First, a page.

Out of Sight, Out of Mind? Don’t Forget the Possibility of ACA Retaliation Claims

Employer mandate taxes that accrued in January 2015 must be assessed by January 2018

By Robert S. Ellerbrock III and Timothy J. Stanton © Ogletree Deakins Sep 22, 2017
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While many were hoping that the Affordable Care Act (ACA) would finally be dead by now, and others are lamenting the fact that the "repeal-and-replace" attempts have fallen by the wayside, we thought it may be worthwhile to remind people that the ACA has not gone anywhere. In fact, as we are quickly approaching the end of 2017, employers may soon be receiving employer mandate assessments.

Employers should remember that, pursuant to guidance, employer mandate taxes that accrued in January of 2015 must be assessed by January of 2018. The statute requires that notices be provided to employers at least 60 days prior to the end of the year. What does this mean? Basically, if the notices are provided as promised, they must be mailed prior to Nov. 2, 2017. This means that employers should be receiving assessments in the next six to eight weeks.

The Internal Revenue Service (IRS) stated that it would provide guidance prior to the assessments being delivered. But as 2018 rapidly approaches, there are still a lot of questions with regard to the process of the assessment itself and an employer's right to appeal. While we do not know the exact amount of employer dollars that will be at risk due to the assessments, we do know that the Congressional Budget Office estimates that between 2015 and 2024, it will be $139 billion (yes, billion with a "b"). As time is running out, we can only hope to see IRS guidance this month.

[SHRM members-only HR Q&A: How has the Affordable Care Act affected employers that use part-time employees?]

Notices Are Coming

You may be asking why the reminder. The answer is actually twofold. First, employers should be aware that the notices should be coming. It would not be good to let the time limit to appeal an assessment expire. Second, employers should remember that it is against the law to retaliate against an employee for receiving a subsidy. Everyone who applies for health insurance through the ACA Marketplace will see the following language on the ACA website (www.healthcare.gov):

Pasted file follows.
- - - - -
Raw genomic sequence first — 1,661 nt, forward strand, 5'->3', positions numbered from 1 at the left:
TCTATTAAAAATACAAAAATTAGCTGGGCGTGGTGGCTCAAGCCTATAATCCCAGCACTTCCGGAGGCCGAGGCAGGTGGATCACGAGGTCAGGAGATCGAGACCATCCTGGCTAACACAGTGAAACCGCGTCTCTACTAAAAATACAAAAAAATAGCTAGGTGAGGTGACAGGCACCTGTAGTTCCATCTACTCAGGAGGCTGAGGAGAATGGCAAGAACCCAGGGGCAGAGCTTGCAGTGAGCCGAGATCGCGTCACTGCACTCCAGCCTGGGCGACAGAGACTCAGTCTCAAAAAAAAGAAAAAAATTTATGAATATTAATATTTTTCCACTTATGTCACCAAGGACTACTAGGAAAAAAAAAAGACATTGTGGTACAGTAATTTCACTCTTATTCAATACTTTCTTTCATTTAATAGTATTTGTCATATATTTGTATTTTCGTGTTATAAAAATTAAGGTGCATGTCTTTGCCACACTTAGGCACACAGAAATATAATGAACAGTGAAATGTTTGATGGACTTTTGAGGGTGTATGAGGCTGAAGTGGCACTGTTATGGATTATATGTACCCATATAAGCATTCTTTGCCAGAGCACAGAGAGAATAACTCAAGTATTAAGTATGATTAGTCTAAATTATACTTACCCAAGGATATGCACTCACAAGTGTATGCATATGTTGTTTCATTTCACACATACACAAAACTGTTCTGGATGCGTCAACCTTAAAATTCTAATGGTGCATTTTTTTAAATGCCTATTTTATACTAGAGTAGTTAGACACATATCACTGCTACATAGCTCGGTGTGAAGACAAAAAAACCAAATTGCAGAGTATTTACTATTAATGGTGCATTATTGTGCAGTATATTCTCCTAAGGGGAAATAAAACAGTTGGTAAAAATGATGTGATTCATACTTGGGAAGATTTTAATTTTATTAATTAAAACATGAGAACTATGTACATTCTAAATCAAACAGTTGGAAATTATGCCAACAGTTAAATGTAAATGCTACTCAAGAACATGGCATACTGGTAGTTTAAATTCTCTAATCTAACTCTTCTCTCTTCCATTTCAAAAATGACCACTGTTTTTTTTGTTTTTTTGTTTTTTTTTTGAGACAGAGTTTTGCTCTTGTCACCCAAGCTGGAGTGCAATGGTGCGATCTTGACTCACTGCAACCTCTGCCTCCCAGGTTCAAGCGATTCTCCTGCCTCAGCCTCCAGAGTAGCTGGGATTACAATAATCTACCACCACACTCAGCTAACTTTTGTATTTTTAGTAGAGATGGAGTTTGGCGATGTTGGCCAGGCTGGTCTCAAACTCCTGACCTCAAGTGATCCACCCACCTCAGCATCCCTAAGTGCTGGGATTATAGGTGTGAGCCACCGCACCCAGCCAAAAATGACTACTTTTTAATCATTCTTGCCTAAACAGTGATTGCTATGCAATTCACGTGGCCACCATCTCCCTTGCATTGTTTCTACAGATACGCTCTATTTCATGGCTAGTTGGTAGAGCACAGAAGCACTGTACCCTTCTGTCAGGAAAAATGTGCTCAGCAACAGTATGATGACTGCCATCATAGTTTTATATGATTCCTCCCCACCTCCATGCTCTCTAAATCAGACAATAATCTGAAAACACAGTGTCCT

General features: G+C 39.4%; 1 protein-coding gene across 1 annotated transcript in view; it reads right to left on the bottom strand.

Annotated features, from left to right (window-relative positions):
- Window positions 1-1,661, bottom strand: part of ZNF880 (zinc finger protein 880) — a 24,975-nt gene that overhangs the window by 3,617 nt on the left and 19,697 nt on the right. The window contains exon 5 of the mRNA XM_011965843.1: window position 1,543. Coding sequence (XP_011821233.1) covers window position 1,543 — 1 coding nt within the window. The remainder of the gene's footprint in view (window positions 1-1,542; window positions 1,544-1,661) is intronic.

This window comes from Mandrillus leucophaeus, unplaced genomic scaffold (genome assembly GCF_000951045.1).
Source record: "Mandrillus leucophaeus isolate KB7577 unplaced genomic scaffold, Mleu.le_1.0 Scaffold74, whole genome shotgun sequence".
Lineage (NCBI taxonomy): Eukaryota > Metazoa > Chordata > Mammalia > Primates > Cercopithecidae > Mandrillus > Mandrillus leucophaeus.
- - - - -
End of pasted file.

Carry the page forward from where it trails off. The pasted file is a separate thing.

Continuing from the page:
It's also against the law for your employer to fire or retaliate against you if you report violations of the Affordable Care Act's health insurance reforms to your employer or the government ... You can file a complaint with the U.S. Occupational Safety and Health Administration (OSHA) if you think you were fired or retaliated against because you:

• Received premium tax credits when you bought a health plan in the Marketplace.

• Reported a violation of the reforms found in Title I of the Affordable Care Act.


To clarify, OSHA is the agency charged with retaliation investigations, and OSHA, unlike the IRS, is more than adequately staffed to enforce anti-retaliation requirements. It appears that OSHA's enforcement rules are similar to the Sarbanes-Oxley rules that protect securities fraud whistleblowers. This is why it is important that employers have a process in place to protect themselves from retaliation claims. In theory, an employer would be notified which employees received subsidies, and if it later took adverse action against such employee, it could be exposed to an ACA retaliation charge.

One way for an employer to avoid or defeat a retaliation claim is to keep the identity of employees receiving subsidies away from employment decision makers. While the process of appealing an assessment can be handled internally, it may be difficult to keep the information confidential. If it is decided that the employer will handle the appeals process internally, best practice would be to carefully house the process within the benefits department (and away from employment decision makers).

Another option is to consider outsourcing the appeals process. Outsourcing the appeals process minimizes exposure to retaliation claims if the subsidy recipients are later disciplined or discharged.

Robert S. Ellerbrock, III is an attorney in Ogletree Deakin's Birmingham, Ala., office, where is practice focuses on employee benefits and ERISA. Timothy J. Stanton is an attorney in the firm's Chicago office and advises inside counsel and HR/benefits executives. © 2017 Ogletree Deakins. All rights reserved. Reposted with permission.

Related SHRM Articles:

Look Out for ACA Employee-Subsidy Notifications, SHRM Online Employment Law, April 2016

Employers Should Prepare Now for ACA Subsidy Appeals, SHRM Online Benefits, September 2015

Related SHRM Resources:

Health Care Reform Resources for Employers


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